VecFever documentation

< All Topics

Star Wars

Atari, 1983

Atari’s Star Wars is an excellent vector game and was the ideal motivation to develop translation tools for the 6809 CPU – the one used by Star Wars and incidentally also the Vectrex – to be able to play this via the VecFever. I knew from the outset that this arcade game was a challenge: the original hardware has great sound -voice output and sixteen (count them: sixteen !) channels via a quad-pokey. And the arcade vector count is very high, too high for the Vectrex for a stable refresh, but was confident that with a bit of management (read: removing vectors whenever possible and heavily adapting the sound code) this should work well. And with a bit further digging into the original code the usual ‘convert a horizontal game into a vertical one’ trick should work very well, too, this being a 3D game after all. And it did.

To have the best experience the game allows four different graphics outputs – the original arcade output, the fastest Vectrex output plus two more Vectrex variants which includes the full shield graphics (instead of just a no. for the shield strength) plus the whole overlay including the X-Wing. The reason for three Vectrex outputs is not only that personal preferences differ but also for overlays where esp. the X-Wing can be printed on and so should not be output.

Besides the really nice Vectrex portrait mode I myself am also very pleased with the brightness effects: Star Wars uses a neat trick deliberately drawing lines at the sides of the tube outside of the visible screen to lighten up the entire screen when you are hit and this works very well on the Vectrex, too. But to me the bright, incoming enemy shots are really something, they look like huge plasma balls when fired off; even brighter than Asteroids shots.

Hard to take a photo of but I think these do get this effect across:

So I can recommend playing this game on the Vectrex – it is simply fun.


  • Bonus Shields: 0/1/2/3
  • Difficulty: Easy/Moderate/Hard/Hardest
  • Game Info
  • Graphics: Arcade/Vectrex/Vectrex+Shield/Vectrex+XWING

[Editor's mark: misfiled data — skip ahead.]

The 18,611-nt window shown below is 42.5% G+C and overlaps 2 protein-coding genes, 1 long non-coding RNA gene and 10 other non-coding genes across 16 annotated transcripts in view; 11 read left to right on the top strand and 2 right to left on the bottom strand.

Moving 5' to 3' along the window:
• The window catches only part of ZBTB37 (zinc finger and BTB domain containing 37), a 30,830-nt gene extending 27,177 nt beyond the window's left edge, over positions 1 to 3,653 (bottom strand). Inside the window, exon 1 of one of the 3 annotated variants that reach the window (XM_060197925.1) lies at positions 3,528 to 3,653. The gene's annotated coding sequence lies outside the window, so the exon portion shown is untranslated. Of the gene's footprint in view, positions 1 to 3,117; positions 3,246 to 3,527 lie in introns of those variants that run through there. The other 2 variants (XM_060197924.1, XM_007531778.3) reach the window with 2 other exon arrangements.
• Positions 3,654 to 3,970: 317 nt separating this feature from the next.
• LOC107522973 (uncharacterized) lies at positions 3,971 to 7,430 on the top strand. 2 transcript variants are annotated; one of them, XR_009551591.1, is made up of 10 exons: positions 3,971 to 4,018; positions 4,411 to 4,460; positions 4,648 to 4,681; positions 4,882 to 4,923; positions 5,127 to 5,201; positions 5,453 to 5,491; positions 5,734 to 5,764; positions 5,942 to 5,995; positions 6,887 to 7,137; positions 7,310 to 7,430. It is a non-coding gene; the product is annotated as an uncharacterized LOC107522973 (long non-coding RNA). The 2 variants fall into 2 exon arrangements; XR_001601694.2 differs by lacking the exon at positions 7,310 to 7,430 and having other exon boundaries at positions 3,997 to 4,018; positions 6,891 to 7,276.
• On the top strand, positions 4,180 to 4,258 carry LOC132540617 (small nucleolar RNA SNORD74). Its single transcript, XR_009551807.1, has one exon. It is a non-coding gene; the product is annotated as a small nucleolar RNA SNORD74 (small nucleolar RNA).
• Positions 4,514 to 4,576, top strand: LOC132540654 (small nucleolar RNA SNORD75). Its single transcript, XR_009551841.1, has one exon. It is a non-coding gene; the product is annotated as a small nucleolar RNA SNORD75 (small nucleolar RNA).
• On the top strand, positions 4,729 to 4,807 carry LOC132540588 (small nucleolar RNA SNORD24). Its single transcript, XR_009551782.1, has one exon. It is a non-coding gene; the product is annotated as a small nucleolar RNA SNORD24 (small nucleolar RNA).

• Joystick: Normal/Y-Inverted
  • Reset Highscores (the game stores the first three entries)
  • Starting Shields: 6/7/8/9



GERMAN[] = {
    { 0, 0, "Startschilde"},
    { 0, 0, "Bonusschilde"},
    { 0, 0, 0},
    { 0, 0, "Vectrex+Schild"},
    { 0, 0, 0},
    { 0, 0, "Joystick: Y-Invertiert"},
    { 0, 0, "                           Star Wars, das Farbvektorspiel von Atari, ist nicht nur durch das Thema sehr interessant sondern auch vom technischen Standpunkt her: obwohl eine andere CPU benutzt wird (6809 wie in der Vectrex), eine 'Mathebox' und zusätzliche Sound- und Sprachhardware ist es trotzdem deutlich ein Kind meines Allzeitlieblinges Asteroids. Der grundsätzliche Aufbau - eine 8-Bit CPU und als Herz ein Interrupthandler welche einen Atari Vektorprozessor füttert - mit einigen darauf basierenden Desingentscheidungen sind identisch. Star Wars ist wirklich Ataris Zenit der 8-bit Vektorentwicklung angefangen mit Lunar Lander.                                Es ist ebenfalls sehr sauber programmiert, ein netter Bonus und definitiv nicht immer der Fall.                  Ein weiteres, einzigartiges Feature des Spiels ist es den ganzen Schirm aufzuhellen, wenn man getroffen wird, indem es gewollt ausserhalb des sichtbaren Schirms auf die Seiten der Röhre zeichnet. Was auch für die Vectrex übernommen wurde hier...                     "}

FRENCH[] = {
    { 0, 0,  "Mise en Place des Boucliers"},
    { 0, 0,  "Boucliers Bonus"},
    { 0, 0, 0},
    { 0, 0, "Vectrex+Visualisation du Bouclier"},
    { 0, 0, 0},
    { 0, 0, "Joystick: Y-Inversé"},
    { 0, 0, "                         Star Wars, le jeu d'arcade vectoriel en couleur d'Atari, est de toute évidence génial en raison du thème (La Guerre des Etoiles) mais il est également intéressant d'un point de vue technique : même s'il utilise un autre processeur, une nouvelle 'mathbox', une table d'harmonie supplémentaire et la parole, il reste clairement le descendant direct de mon jeu préféré de toujours: Asteroids. En effet la configuration de base (un processeur 8 bits utilisant un gestionnaire d'interruptions principal qui alimente un processeur vectoriel Atari ) et plusieurs décisions de conception logicielle reposant sur celle-ci, sont ici identiques. A mon avis, l'apogée du développement de la technologie des vecteurs 8 bits a commencé avec Lunar Lander.                                Pour autant, Star Wars est aussi programmé de manière très propre, et c'est un plus incontestable, car ce n'est vraiment pas toujours le cas.                  Une autre caractéristique unique de ce jeu est qu'il dessine délibérément des vecteurs brillants hors du champ visuel lorsqu'on est touché, ce qui a pour effet d'éclairer l'écran.                     "}

    { 0, 0, "Starting Shields"},
    { 0, 0, "Bonus Shields"},
    { 0, 0, "Vectrex+XWING"},
    { 0, 0, "Vectrex+Shield"},
    { 0, 0, "Joystick: Normal"},
    { 0, 0, "Joystick: Y-Inverted"},
    { 0, 0, "                           Star Wars, the color vector arcade game by Atari, is obviously great due to the theme but it is also interesting from a technical standpoint: even though it uses another CPU, new mathbox, additional soundboard and speech it is still clearly a child of my all-time favorite - Asteroids. The basic setup - an 8-bit cpu using a master interrupt handler which feeds an Atari vector processor - with several software design decisions hinging on this premise are identical. In my mind the pinnacle of the 8-bit vector technology development started with Lunar Lander.                                It is also very cleanly programmed, a real bonus and definitely not always the case.                  Another unique feature is that it deliberately draws bright vectors out of bounds when being hit to lighten up the screen.                     "}
Table of Contents